Hemidactylus turcicus

Hemidactylus turcicus, Limassol, Cyprus, Photo:  Augusta Stylianou Artist

Cladus: Eukaryota
Supergroup: Opisthokonta
Regnum: Animalia
Subregnum: Eumetazoa
Cladus: Bilateria
Cladus: Nephrozoa
Cladus: Deuterostomia
Phylum: Chordata
Subphylum: Vertebrata
Infraphylum: Gnathostomata
Superclassis: Tetrapoda
Classis: Reptilia
Subclassis: Diapsida
Infraclassis: Lepidosauromorpha
Superordo: Lepidosauria
Ordo: Squamata
Subordo: Sauria
Infraordo: Gekkota
Familia: Gekkonidae
Subfamilia: Gekkoninae
Genus: Hemidactylus
Species: Hemidactylus turcicus

Vernacular Names

Ελληνικά, Κυπριακά : Ημιδάκτυλος ο Τουρκικός, Σαμιαμίδι, Μολυντήρι

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Mediterranean House Gecko, Hemidactylus turcicus is a species of gecko. They are nocturnal and insectivorous, rarely exceeding six inches in length, and have large, lidless eyes and yellow- or tan-colored skin with black spots, often with stripes on the tail. Their bellies or undersides are somewhat translucent. It is an introduced species, but is not considered invasive due to their habits and small size; they rarely threaten populations of native animals. They are the only geckos in the United States with elliptical pupils. Voracious predators on moths and small roaches, they are attracted to outside lights in search of them. They emit a distinctive, high-pitched call somewhat like a squeak or the chirp of a bird, possibly expressing a territorial message.

Studies indicate that H. turcicus is totally nocturnal, with the highest activity peak at 2:00am UTC. [1]

They are propagating readily throughout the southern United States, save Florida, from which they have been driven out by other invasive geckos. The spread of Mediterranean Geckos results from having few predators and from taking shelter in the cracks and unseen areas of human homes (for example, inside walls). Reliance on human habitation has contributed to their proliferation, similar to rodents.

In North America, as elsewhere in the world, their range is increasing, and unlike many other reptiles, they appear to be highly resistant to pesticides. This may be explained as a consequence their tendency to hide in high crevices during the day and to pass nights on the sides of buildings.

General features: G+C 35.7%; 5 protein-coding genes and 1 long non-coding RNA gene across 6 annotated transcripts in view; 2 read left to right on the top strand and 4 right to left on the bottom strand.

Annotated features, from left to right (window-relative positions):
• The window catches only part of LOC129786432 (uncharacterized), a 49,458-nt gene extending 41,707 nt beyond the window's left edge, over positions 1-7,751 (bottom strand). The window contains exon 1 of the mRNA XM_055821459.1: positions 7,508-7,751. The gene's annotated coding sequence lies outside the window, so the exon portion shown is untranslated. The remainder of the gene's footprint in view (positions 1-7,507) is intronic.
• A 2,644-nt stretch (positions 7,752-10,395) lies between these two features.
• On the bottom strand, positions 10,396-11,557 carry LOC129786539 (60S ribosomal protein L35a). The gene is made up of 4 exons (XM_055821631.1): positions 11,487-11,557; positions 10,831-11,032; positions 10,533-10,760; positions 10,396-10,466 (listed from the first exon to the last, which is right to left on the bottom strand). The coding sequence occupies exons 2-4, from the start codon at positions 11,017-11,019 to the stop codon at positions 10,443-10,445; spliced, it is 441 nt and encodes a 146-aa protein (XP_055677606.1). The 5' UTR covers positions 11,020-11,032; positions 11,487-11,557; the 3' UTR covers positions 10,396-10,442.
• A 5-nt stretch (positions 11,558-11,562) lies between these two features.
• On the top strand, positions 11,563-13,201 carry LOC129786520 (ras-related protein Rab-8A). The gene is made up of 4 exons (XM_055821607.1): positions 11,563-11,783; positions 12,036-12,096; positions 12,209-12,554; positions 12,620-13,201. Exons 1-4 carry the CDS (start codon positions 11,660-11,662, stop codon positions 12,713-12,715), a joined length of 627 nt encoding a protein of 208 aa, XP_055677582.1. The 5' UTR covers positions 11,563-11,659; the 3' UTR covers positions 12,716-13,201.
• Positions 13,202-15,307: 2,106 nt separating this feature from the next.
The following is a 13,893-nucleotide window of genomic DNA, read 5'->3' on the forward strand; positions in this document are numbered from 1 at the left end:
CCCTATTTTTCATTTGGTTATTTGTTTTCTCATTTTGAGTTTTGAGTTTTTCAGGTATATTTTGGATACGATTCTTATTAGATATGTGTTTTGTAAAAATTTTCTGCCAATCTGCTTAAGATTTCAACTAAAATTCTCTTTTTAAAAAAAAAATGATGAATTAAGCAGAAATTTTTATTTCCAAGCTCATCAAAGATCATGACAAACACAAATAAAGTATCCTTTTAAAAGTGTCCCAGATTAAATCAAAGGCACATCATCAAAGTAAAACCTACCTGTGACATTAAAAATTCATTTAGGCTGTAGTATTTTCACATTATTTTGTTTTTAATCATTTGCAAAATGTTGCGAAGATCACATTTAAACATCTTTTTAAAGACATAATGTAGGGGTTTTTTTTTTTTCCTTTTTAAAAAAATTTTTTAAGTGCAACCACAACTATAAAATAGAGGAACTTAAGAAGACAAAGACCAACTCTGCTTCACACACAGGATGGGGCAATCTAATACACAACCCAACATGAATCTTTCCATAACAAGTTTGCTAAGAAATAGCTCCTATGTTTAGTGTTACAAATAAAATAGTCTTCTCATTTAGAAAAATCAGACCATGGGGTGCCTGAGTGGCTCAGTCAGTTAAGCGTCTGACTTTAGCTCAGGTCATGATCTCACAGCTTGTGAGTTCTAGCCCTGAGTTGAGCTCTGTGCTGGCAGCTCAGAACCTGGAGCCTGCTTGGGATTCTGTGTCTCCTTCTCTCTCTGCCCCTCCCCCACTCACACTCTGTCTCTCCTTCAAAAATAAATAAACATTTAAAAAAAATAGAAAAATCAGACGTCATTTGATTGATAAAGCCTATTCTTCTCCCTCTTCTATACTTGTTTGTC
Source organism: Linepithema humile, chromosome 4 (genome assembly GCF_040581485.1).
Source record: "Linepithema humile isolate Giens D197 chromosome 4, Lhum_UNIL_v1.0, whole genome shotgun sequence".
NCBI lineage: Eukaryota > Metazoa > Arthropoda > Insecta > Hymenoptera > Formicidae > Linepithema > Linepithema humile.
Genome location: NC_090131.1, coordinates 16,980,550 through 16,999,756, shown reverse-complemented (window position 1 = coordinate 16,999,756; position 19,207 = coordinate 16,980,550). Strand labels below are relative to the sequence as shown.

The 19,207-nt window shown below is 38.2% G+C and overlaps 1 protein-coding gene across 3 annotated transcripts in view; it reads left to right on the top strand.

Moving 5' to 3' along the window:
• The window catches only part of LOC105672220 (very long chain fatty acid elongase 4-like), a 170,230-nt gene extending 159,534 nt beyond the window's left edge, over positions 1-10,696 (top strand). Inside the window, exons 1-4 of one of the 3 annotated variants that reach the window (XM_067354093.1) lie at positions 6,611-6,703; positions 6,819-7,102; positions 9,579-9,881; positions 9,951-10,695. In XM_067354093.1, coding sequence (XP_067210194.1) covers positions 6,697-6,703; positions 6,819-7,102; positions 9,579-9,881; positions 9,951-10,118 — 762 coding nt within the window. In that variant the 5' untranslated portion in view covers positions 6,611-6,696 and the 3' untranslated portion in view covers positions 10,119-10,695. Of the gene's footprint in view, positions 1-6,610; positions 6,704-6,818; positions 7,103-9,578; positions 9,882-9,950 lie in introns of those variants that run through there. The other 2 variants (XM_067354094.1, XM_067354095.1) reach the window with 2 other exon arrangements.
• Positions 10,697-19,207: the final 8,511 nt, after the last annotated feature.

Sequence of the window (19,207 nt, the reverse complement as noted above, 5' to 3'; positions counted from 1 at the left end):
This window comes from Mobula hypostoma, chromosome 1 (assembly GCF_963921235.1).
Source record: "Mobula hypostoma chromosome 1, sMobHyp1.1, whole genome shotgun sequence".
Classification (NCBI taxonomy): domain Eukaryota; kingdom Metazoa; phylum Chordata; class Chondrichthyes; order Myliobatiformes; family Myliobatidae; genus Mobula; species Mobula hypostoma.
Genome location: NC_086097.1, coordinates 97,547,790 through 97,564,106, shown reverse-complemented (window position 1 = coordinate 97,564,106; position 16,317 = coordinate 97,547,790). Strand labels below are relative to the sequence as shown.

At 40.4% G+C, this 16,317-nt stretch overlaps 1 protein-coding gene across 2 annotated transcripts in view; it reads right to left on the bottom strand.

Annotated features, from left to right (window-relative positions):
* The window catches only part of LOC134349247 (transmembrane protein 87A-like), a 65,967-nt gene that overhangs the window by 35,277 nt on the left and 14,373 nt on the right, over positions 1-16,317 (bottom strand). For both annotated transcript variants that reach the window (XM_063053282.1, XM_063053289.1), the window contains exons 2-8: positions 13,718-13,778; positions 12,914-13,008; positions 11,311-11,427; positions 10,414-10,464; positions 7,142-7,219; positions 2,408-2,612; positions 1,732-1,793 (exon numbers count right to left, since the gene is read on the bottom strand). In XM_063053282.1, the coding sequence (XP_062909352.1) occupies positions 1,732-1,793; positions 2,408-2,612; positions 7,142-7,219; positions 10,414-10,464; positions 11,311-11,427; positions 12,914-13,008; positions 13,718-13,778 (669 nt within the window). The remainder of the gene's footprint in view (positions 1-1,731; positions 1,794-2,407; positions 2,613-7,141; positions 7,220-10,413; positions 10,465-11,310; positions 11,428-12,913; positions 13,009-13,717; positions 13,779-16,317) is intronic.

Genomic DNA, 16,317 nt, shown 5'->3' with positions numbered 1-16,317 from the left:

Description

Snout rounded, about as long as the distance between the eye and the ear-opening, 1.25 to 1.3 the diameter of the orbit; forehead slightly concave; ear-opening oval, oblique, nearly half the diameter of the eye. Body and limbs moderate. Digits variable in length, the inner always well developed; 6 to 8 lamellae under the inner digits, 8 to 10 under the fourth finger, and 9 to 11 under the fourth toe. Head with large granules anteriorly, posteriorly with minute granules intermixed with round tubercles. Rostrum four-sided, not twice as broad as deep, with medial cleft above; nostril pierced between the rostrum, the first labial, and three nasals; 7 to 10 upper and 6 to 8 lower labials; mental large, triangular, at least twice as long as the adjacent labials, its point between two large chin-shields, which may be in contact behind it; a smaller chin shield on each side of the larger pair. Upper surface of body covered with minute granules intermixed with large tubercles, generally larger than the spaces between them, suboval, trihedral, and arranged in 14 or 16 pretty, regular longitudinal series. Abdominal scales small, smooth, roundish-hexagonal, imbricate. Males with a short angular series of 4 to 10 (exceptionally 2) preanal pores. Tail cylindrical, slightly depressed, tapering, covered above with minute scales and transverse series of large keeled tubercles, beneath with a series of large transversely dilated plates. Light brown or grayish above, spotted with darker; many of the tubercles white, lower surfaces white.[2]